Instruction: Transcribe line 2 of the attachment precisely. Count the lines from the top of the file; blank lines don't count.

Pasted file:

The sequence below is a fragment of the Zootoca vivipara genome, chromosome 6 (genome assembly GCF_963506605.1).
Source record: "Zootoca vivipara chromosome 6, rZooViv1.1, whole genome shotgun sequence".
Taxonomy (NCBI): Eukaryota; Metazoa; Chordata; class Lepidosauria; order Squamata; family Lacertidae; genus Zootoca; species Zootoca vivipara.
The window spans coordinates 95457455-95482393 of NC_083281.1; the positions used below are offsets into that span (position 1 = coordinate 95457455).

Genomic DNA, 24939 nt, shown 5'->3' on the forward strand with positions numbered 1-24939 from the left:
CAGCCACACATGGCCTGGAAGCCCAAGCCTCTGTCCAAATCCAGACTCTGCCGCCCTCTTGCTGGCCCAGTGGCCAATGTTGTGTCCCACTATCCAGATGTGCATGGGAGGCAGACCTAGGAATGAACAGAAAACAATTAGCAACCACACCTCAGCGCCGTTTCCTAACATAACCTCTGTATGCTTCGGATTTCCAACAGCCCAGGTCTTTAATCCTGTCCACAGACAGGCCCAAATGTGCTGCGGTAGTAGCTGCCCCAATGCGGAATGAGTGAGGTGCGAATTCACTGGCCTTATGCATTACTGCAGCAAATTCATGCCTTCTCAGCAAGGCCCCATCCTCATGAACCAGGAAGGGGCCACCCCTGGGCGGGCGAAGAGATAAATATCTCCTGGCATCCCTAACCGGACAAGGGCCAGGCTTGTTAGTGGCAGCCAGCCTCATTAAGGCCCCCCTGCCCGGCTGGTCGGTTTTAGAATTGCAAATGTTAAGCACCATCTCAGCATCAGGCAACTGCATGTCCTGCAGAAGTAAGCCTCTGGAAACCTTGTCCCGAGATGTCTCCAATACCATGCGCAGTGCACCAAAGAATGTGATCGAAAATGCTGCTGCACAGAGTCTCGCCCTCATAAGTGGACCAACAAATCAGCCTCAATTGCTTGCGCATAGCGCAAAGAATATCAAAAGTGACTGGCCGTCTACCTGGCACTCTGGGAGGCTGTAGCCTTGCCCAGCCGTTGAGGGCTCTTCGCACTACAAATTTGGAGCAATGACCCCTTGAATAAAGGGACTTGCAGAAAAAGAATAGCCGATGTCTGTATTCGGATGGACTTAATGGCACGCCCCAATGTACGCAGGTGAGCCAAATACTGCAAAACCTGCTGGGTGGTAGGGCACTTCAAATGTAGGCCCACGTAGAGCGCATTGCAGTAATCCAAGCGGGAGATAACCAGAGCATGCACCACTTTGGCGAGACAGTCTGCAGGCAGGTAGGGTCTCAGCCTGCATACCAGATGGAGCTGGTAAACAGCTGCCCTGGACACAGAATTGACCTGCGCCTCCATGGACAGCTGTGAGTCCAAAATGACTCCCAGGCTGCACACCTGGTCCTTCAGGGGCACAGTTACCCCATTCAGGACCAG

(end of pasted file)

Source record: "Zootoca vivipara chromosome 6, rZooViv1.1, whole genome shotgun sequence".